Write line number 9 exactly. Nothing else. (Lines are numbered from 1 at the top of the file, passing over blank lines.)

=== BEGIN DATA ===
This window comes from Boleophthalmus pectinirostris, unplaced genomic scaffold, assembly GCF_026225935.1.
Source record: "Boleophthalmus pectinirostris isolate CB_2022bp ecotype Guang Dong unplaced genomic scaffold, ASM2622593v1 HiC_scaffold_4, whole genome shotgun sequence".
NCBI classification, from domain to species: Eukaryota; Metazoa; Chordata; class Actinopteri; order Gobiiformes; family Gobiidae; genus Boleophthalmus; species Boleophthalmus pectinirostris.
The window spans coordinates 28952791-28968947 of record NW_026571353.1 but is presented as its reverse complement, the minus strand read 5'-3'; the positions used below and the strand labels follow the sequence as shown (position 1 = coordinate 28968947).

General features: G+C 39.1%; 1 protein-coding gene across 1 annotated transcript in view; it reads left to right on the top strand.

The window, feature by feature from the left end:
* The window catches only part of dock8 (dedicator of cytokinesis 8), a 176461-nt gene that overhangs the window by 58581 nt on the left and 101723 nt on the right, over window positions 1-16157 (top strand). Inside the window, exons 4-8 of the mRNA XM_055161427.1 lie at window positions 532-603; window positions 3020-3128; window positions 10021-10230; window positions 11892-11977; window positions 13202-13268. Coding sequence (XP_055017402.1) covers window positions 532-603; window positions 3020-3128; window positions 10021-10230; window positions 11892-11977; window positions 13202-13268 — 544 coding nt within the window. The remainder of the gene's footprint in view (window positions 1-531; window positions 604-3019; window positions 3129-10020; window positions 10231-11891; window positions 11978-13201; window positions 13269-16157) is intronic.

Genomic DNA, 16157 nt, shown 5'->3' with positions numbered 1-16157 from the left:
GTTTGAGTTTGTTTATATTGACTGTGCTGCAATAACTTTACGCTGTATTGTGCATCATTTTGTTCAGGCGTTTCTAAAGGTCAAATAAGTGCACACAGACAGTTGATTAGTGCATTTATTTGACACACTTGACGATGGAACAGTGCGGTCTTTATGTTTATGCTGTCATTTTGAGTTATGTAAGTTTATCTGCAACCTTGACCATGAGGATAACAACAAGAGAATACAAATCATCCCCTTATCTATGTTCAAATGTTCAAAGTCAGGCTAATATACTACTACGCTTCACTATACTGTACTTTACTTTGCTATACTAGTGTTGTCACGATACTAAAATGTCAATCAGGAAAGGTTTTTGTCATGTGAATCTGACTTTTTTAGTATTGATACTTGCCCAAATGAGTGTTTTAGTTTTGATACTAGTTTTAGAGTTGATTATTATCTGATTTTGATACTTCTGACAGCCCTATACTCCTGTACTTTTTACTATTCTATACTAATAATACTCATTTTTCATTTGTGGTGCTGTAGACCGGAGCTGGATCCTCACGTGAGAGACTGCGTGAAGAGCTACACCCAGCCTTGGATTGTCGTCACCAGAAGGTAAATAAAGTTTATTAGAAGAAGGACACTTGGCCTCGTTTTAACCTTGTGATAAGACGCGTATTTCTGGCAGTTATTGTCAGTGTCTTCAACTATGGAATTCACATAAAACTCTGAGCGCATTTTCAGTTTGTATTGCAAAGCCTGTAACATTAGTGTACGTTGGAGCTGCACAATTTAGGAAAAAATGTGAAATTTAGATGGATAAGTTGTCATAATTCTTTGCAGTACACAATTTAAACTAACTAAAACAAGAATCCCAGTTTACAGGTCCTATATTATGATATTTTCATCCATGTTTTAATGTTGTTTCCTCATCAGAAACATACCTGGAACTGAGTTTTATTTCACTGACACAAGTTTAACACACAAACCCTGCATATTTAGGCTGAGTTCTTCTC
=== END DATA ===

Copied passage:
GTTTGAGTTTGTTTATATTGACTGTGCTGCAATAACTTTACGCTGTATTGTGCATCATTTTGTTCAGGCGTTTCTAAAGGTCAAATAAGTGCACACAGACAGTTGATTAGTGCATTTATTTGACACACTTGACGATGGAACAGTGCGGTCTTTATGTTTATGCTGTCATTTTGAGTTATGTAAGTTTATCTGCAACCTTGACCATGAGGATAACAACAAGAGAATACAAATCATCCCCTTATCTATGTTCAAATGTTCAAAGTCAGGCTAATATACTACTACGCTTCACTATACTGTACTTTACTTTGCTATACTAGTGTTGTCACGATACTAAAATGTCAATCAGGAAAGGTTTTTGTCATGTGAATCTGACTTTTTTAGTATTGATACTTGCCCAAATGAGTGTTTTAGTTTTGATACTAGTTTTAGAGTTGATTATTATCTGATTTTGATACTTCTGACAGCCCTATACTCCTGTACTTTTTACTATTCTATACTAATAATACTCATTTTTCATTTGTGGTGCTGTAGACCGGAGCTGGATCCTCACGTGAGAGACTGCGTGAAGAGCTACACCCAGCCTTGGATTGTCGTCACCAGAAGGTAAATAAAGTTTATTAGAAGAAGGACACTTGGCCTCGTTTTAACCTTGTGATAAGACGCGTATTTCTGGCAGTTATTGTCAGTGTCTTCAACTATGGAATTCACATAAAACTCTGAGCGCATTTTCAGTTTGTATTGCAAAGCCTGTAACATTAGTGTACGTTGGAGCTGCACAATTTAGGAAAAAATGTGAAATTTAGATGGATAAGTTGTCATAATTCTTTGCAGTACACAATTTAAACTAACTAAAACAAGAATCCCAGTTTACAGGTCCTATATTATGATATTTTCATCCATGTTTTAATGTTGTTTCCTCATCAGAAACATACCTGGAACTGAGTTTTATTTCACTGACACAAGTTTAACACACAAACCCTGCATATTTAGGCTGAGTTCTTCTC